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The following opinion is presented on-line for informational use only and does not replace the official version. (Mich Dept of Attorney General Web Site - www.ag.state.mi.us)



Opinion No. 5702

May 6, 1980


Ad valorem property taxes--exemption


Exemption of logging equipment

Logging equipment of commercial operators growing or harvesting trees and other timber is not exempt from ad valorem property taxes.

Honorable Russell R. Hellman

State Representative

The Capitol

Lansing, Michigan

Dear Representative Hellman:

You have requested my opinion as to whether or not logging equipment used in the growing or harvesting of trees is exempt from taxation under the general property tax act, 1893 PA 206, MCLA 211.1 et seq; MSA 7.1 et seq.

1893 PA 206, supra, Sec. 1, provides:

'That all property, real and personal, within the jurisdiction of this state, not expressly exempted, shall be subject to taxation.'

In 1893 PA 206, supra, Sec. 9, the legislature has provided for the exemption of certain designated personal property. No specific mention is made of timber or logging operations or the personal property used in connection therewith.

The closest reference to timber or logging operations is contained in 1893 PA 206, Sec. 9, supra, subdivision (j), which deals with property used in agricultural operations and agricultural operations are therein defined as:

'. . . farming in all its branches, including cultivation of the soil, growing and harvesting of an agricultural, horticultural, or floricultural commodity, dairying, raising of livestock, bees, fur-bearing animals, poultry or fish, turf and tree farming, and any practice performed by a farmer or on a farm as an incident to, or in conjunction with, farming operations.'

As is evident, there is no mention of timber or logging operations. The term 'tree farming' as it is used in 1893 PA 206, Sec. 9, supra, does not embrace logging operations. Traditionally, the legislature has observed a distinction between agriculture and forestry. The term 'tree farm' has been limited to orchards and ornamental tree farms. For example, 1893 PA 206, supra, Sec. 7e(1), of the general property tax act [MCLA 211.7e; MSA 7.7(4b)] exempts from real property taxation:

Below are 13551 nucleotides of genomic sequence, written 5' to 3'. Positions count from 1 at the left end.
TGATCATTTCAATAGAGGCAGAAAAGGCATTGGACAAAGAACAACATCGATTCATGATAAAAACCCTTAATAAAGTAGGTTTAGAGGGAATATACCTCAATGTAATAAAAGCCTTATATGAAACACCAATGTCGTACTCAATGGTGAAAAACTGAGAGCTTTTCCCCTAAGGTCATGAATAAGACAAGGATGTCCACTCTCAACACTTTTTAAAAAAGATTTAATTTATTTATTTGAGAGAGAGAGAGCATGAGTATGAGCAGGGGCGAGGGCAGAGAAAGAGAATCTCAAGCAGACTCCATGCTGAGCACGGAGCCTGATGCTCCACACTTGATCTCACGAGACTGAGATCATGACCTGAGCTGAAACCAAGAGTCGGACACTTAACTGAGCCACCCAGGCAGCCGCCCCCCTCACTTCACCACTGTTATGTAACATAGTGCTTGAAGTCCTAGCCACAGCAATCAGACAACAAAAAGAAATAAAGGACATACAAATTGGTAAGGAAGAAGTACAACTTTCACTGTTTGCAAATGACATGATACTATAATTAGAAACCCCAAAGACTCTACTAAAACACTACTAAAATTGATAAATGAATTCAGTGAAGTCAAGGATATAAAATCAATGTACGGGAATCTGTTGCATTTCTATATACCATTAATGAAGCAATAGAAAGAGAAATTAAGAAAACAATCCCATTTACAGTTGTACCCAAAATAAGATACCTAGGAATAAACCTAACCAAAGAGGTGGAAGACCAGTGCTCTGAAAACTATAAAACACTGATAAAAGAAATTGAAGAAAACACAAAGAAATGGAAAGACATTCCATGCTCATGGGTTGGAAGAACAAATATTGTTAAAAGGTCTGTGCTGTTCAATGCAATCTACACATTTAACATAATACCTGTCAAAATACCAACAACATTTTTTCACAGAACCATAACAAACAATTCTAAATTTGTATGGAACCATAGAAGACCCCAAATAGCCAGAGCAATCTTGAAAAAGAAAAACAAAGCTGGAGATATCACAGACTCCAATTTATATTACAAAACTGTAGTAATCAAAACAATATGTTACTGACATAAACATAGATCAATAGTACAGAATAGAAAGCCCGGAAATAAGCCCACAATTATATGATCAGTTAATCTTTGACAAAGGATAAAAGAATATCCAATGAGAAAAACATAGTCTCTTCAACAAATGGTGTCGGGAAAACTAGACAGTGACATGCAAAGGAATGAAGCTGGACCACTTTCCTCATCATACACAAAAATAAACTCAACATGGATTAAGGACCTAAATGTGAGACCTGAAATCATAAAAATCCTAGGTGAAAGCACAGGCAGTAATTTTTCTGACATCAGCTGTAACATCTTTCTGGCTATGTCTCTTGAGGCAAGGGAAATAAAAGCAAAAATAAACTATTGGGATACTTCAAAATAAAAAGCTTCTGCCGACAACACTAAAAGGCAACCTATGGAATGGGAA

'The value of deciduous and evergreen trees, shrubs . . . growing on agricultural land devoted to agricultural purposes . . .' (Emphasis supplied.)

However, 1893 PA 206, supra, Sec. 7e(1), also provides:

'. . . Nothing herein contained shall affect the taxation of growing timber.'

It is noteworthy that 1893 PA 206, supra, Sec. 7e(1), was added to the general property tax act by 1966 PA 268, and that the same legislature also amended 1893 PA 206, supra, Sec. 9, by means of 1966 PA 205. In framing and enacting both 1966 PA 268 and 1966 PA 205, the legislature had full knowledge of the provisions of each. Reichert v Peoples State Bank for Savings, 265 Mich 668; 252 NW 484 (1934). Thus, the intent of the legislature is clear that the exemption for 'tree farming', which includes the growing of ornamental, Christmas and fruit trees contained in 1893 PA 206, supra, Sec. 7e(1), does not include 'growing of timber' for harvest of lumber or pulp.

It is also necessary to consider two legislative enactments dealing with forest reservations. 1917 PA 86, Sec. 1, MCLA 320.271; MSA 13.201, provides:

'Upon any tract of land not exceeding 160 acres, where at least 1/2 is improved and devoted to agricultural purposes in this state, there may be selected by the owner or owners thereof, as a private forest reservation, a portion thereof not exceeding 1/4 of the total area of said tract . . .' (Emphasis supplied.)

While such lands are exempt from all taxation by 1917 PA 86, Sec. 11, MCLA 320.281; MSA 13.211, but made subject to a stumpage payment for cut timber, the statute contains no exemption from ad valorem property taxes for personal property used in timber or logging operations.

Consideration must also be given to 1925 PA 94, MCLA 320.301 et seq; MSA 13.221 et seq, which provides for the establishment of commercial forest reserves and which are defined as tracts of land 'containing no material natural resources other than forest growth, no portion of which is used for agricultural . . . purposes, . . .'. 1925 PA 94, supra, Sec. 2.

Eligible commercial forest reserve lands are exempt from ad valorem property taxation pursuant to 1925 PA 94, supra, Sec. 5, but are made subject to a specific tax per acre based upon the total millage rate levied in the township. In addition, a stumpage tax is imposed upon the forest products cut as permitted by the act. This statute contains no provision for exemption from ad valorem property tax of timber or logging equipment utilized to remove forest products from the commercial forest reserve.

It is, therefore, my opinion that the answer to your question is in the negative.

Frank J. Kelley

Attorney General

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